Search results for: Young adults
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Earlier this year, our foundations worked for several months on releasing new research from Atlantic 57 about young adults’ engagement and connection to Jewish life and community. We were set to launch right as COVID-19 escalated. We put these plans on hold as organizations responded to this crisis and focused on supporting their staff, families, communities and those they serve. We now know that COVID-19 is going to have a longer lasting and more significant impact than any of us could have imagined. While there is no right time to release research amid a pandemic, we have decided to share it now because we hope the insights in this report will benefit the field and help our communities.
Updated: Jun. 10, 2020
Young adult fiction has emerged as a crucial pedagogical tool for Holocaust education. This paper examines the narrative strategies that make young adult fiction an apt bearer and preserver of the traumatic past. Specifically, these strategies involve fantastical modes of storytelling, liminality and witness testimonies told to the second- and third-generation listeners. These strategies modify the humanist resolution of young adult narratives by integrating growth with collective responsibility.
Updated: Dec. 11, 2019
At Jerusalem U, we’re creating Jewish- and Israel-related content that younger people will watch. In 2017, we made a strategic decision to expand from our primary focus on feature-length films to also include YouTube. We wanted to offer another portal of entry to our audiences, and began experimenting with YouTube videos as a way of meeting young people in more places where they hang out.
Updated: Sep. 11, 2019
For eight days and seven nights, participants of Project MEGA from Belarus, the United States, Israel, Russia, Ukraine, Moldova, Azerbaijan, Georgia and Poland travelled throughout Belarus learning about the country’s history and the history of its Jewish presence. In addition, MEGA participants worked on cleaning and restoring ancient Jewish cemeteries and decrypted names, dates, prayers and blessings, carved on the matzevot – Jewish tombstones, some of them more than 500 years old.
Updated: Aug. 06, 2019
As Moishe House’s Jewish Education Retreats Manager, I recently had the opportunity to participate in a focus group of sorts with the Moishe House Jewish Education Team. Our team began the weekend with a clear task at hand: quantify the unquantifiable by creating a rubric for what constitutes Jewish education at Moishe House Jewish learning events—the Jewish Learning Tree. Why? To give some clarity and examples of Jewish learning programs for our Moishe House residents, Moishe House Without Walls hosts, Peer-Led Retreat facilitators and others who often have questions about how to infuse their programs with Jewish content.
Updated: Aug. 06, 2019
The Tikvah Overseas Student Institute invites gap-year students studying in Israel to apply for a series of seminars sponsored by the Tikvah Fund. The educational programs that make up the institute supplement gap-year curricula by providing intimate settings for interdisciplinary study, dialogue, and camaraderie with other select students. By exposing our participants to great texts, intellectuals, and activists, the institute aims to inspire the next generation of thinkers who can lead the Jewish community, informed by Jewish values and ideas, as we confront the great questions of our times.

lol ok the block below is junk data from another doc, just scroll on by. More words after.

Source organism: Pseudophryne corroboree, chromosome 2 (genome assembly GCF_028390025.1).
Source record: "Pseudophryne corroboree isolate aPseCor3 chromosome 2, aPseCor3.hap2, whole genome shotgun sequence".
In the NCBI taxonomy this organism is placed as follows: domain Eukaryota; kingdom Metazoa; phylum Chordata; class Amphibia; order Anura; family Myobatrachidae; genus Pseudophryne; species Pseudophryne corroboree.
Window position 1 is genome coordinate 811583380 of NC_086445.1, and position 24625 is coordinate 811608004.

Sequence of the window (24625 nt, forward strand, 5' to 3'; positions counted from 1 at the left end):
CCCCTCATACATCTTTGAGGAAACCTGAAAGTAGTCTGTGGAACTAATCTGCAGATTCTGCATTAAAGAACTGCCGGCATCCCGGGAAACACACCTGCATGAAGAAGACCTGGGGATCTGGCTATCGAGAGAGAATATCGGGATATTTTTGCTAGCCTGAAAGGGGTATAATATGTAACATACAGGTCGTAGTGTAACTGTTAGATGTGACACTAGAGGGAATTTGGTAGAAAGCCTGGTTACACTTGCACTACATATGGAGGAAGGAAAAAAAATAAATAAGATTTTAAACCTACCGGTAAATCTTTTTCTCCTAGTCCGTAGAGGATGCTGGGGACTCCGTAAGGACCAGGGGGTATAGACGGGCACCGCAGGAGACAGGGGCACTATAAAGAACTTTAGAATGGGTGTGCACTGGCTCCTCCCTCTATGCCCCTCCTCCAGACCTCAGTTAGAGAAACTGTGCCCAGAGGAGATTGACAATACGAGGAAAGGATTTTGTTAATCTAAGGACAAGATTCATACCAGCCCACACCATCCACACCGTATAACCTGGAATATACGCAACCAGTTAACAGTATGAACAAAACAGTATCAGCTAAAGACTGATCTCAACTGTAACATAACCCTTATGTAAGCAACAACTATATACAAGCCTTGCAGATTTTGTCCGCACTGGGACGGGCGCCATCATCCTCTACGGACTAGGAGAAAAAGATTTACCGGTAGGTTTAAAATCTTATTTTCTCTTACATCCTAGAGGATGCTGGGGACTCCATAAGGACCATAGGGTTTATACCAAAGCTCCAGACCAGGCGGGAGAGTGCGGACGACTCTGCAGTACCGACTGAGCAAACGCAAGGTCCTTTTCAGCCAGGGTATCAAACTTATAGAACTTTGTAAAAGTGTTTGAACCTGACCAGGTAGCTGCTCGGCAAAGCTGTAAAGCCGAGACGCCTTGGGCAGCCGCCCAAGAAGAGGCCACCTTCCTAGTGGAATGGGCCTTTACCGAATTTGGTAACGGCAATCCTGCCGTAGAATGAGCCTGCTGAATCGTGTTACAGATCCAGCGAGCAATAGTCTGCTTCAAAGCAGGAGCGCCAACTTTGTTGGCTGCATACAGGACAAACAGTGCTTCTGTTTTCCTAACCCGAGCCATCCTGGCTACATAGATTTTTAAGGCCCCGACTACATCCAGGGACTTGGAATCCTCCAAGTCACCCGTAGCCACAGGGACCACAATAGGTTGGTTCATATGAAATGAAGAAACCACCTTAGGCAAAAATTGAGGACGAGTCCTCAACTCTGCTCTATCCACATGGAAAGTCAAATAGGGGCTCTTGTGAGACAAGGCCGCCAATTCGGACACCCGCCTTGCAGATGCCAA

Updated: Oct. 07, 2018
There has been a meteoric rise over the past five years in college students doing resume-building internships in Israel. Onward Israel has played a major role in this change, offering both six- to ten-week summer internships in Israel’s flourishing high-tech, business and nonprofit sectors and an immersive Israel experience program that strengthens Jewish identity and connection to Israel.
Updated: Feb. 12, 2018
Hillel International today announced that it has reached an agreement with The David Project to integrate the pro-Israel group into Hinenu, Hillel’s Israel Education and Engagement department. The two organizations have a long-established partnership that will be formalized to serve the missions of both organizations. The David Project will strengthen its proven methodology for building diverse pro-Israel support on campus, while helping Hillel empower Jewish students on campus to create enduring connections to Israel.
Updated: Sep. 06, 2017
The Tikvah Overseas Student Institute invites yeshiva, midrasha, and other post-high school students studying in Israel to apply for a series of seminars, workshops, and courses sponsored by the Tikvah Fund. The educational programs that make up the institute supplement gap-year curricula by providing intimate settings for interdisciplinary study, dialogue, and camaraderie with other select students. By exposing our participants to great texts, intellectuals, and activists, the institute aims to inspire the next generation of thinkers who can lead the Jewish community, informed by Jewish values and ideas, as we confront the great questions of our times.
Updated: Aug. 30, 2017
Honeymoon Israel has received a $1.5 million three-year investment from the Jim Joseph Foundation to grow in its existing 14 cities, to expand to new cities, and to further develop and refine how it helps trip participants build their Jewish community once they return home. While the organization is only two years old, already nearly 1,000 couples (out of 3,100 who applied) have either participated on one of the first 34 trips, or have been accepted to participate on future Honeymoon Israel trips through May 2018. Approximately 500 couples have applied and are qualified to participate, but have not yet been accepted due to limited capacity.
Updated: Aug. 30, 2017